Read: Spirit of Unity and Diversity
As far back as my seminary days in the early 1970’s, I can remember Dr. Dennis Kinlaw saying that the Trinity is the distinguishing mark of Christianity. And since then, I have heard him say it repeatedly and read his more extended writings about it.
McLaren says essentially the same thing in this week’s chapter. And he and Dr. Kinlaw stake their claim in a view of the Godhead that is far from abstract, but is rather immensely practical. The Trinity is simultaneously revelational and experiential. In the Trinity we see the nature of God, and we see that nature expressed as a holy love that is personal and relational (I-Thou, not I-It).
It is in the Trinity where we discover that God has made us, redeemed us, and entered into fellowship with us. It is in the Trinity where we find grace to see ourselves as beloved sons and daughters of God, which makes it clear that we are also brothers and sisters to each other.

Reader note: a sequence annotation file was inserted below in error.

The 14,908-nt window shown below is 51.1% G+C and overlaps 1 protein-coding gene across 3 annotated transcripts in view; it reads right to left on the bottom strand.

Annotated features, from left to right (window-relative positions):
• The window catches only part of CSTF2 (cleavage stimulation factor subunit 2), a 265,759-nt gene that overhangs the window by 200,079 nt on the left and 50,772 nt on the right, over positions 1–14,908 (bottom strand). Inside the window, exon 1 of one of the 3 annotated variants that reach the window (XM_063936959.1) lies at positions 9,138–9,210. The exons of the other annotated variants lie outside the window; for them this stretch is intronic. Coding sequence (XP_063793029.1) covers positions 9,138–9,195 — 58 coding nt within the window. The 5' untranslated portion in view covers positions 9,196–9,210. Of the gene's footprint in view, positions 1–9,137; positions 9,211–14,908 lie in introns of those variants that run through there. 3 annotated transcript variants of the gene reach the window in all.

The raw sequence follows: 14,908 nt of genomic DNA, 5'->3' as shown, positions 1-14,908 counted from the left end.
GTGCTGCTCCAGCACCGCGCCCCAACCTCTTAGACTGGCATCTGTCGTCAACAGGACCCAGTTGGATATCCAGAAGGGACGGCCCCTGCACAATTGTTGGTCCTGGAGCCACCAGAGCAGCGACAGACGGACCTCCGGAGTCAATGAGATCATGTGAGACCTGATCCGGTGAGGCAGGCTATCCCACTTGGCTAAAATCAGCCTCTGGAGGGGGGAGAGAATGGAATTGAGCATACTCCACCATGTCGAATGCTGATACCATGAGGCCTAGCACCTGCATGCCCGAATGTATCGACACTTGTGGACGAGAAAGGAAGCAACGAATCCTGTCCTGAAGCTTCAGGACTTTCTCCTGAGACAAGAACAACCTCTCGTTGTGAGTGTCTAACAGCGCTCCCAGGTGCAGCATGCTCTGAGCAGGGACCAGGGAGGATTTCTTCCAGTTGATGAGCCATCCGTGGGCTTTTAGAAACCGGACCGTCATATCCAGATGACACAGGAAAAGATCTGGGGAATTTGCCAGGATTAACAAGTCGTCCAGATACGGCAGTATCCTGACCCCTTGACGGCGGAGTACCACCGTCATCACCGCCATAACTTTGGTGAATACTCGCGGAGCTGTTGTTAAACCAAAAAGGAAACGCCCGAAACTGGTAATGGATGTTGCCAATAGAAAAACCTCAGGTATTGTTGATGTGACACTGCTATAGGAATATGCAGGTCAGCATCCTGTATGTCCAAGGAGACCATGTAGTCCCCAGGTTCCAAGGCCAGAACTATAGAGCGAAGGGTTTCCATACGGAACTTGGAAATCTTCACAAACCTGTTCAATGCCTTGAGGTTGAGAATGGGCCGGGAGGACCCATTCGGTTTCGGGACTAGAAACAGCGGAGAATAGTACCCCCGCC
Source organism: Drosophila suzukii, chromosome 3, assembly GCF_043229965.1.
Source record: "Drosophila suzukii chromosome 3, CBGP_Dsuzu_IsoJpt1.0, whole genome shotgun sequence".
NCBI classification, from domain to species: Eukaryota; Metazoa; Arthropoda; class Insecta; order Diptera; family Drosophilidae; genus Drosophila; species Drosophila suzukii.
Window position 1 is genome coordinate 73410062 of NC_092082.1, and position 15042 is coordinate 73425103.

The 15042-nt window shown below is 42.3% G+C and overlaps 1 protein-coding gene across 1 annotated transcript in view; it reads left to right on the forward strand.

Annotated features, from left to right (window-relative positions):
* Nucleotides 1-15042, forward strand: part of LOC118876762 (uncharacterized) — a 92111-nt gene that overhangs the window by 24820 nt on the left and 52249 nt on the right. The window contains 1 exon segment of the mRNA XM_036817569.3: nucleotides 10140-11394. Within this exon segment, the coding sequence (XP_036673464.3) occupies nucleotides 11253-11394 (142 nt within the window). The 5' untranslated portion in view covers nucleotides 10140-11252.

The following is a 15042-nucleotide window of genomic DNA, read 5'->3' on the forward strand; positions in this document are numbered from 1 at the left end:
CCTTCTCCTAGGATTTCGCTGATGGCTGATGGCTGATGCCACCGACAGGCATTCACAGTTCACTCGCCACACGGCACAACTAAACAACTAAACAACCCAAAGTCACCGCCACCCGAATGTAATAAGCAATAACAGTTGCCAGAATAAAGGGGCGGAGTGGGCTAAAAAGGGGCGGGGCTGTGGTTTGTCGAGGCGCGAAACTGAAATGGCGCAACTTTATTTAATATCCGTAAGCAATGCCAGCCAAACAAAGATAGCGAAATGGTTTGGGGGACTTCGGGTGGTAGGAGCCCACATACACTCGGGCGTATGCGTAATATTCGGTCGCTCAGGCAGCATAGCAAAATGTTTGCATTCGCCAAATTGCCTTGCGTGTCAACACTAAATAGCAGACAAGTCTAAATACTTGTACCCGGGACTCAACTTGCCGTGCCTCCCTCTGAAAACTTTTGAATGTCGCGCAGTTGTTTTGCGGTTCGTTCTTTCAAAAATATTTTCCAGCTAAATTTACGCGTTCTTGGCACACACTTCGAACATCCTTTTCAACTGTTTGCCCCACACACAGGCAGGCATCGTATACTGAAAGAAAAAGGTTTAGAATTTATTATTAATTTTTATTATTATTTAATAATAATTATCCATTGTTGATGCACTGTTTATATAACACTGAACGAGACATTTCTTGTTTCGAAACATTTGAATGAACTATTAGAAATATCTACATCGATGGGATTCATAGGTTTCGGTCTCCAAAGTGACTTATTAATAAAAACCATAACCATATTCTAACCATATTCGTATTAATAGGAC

The Trinity is, therefore, our source of life and the basis for our hope. The philosophical and theological descriptions are not meant to confuse us, but to give us confidence that we have come to know and relate to the God who cannot be fully grasped by humanity’s best thinkers and deepest thoughts.
The Trinity brings us into Mystery, which in the end says, “Bring forward the highest and best you know, and discover that it barely scratches the surface of All There Is. The Trinity is the final word that this world is not our final home–that Reality requires an eternity to reveal it.